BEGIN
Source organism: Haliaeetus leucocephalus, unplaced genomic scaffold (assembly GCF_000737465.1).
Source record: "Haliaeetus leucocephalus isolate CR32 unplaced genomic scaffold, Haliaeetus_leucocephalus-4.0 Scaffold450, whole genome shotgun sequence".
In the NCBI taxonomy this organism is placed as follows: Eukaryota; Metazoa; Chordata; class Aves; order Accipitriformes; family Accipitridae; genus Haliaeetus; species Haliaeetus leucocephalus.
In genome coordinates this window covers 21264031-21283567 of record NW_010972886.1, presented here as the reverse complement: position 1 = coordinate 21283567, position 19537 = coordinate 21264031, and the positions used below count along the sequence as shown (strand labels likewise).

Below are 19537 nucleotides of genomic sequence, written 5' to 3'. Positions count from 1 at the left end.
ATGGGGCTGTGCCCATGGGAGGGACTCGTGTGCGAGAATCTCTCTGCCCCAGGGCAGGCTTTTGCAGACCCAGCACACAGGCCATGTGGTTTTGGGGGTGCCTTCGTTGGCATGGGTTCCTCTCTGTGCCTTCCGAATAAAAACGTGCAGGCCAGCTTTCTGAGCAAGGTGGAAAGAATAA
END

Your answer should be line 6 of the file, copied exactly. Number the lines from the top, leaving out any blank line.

ATGGGGCTGTGCCCATGGGAGGGACTCGTGTGCGAGAATCTCTCTGCCCCAGGGCAGGCTTTTGCAGACCCAGCACACAGGCCATGTGGTTTTGGGGGTGCCTTCGTTGGCATGGGTTCCTCTCTGTGCCTTCCGAATAAAAACGTGCAGGCCAGCTTTCTGAGCAAGGTGGAAAGAATAA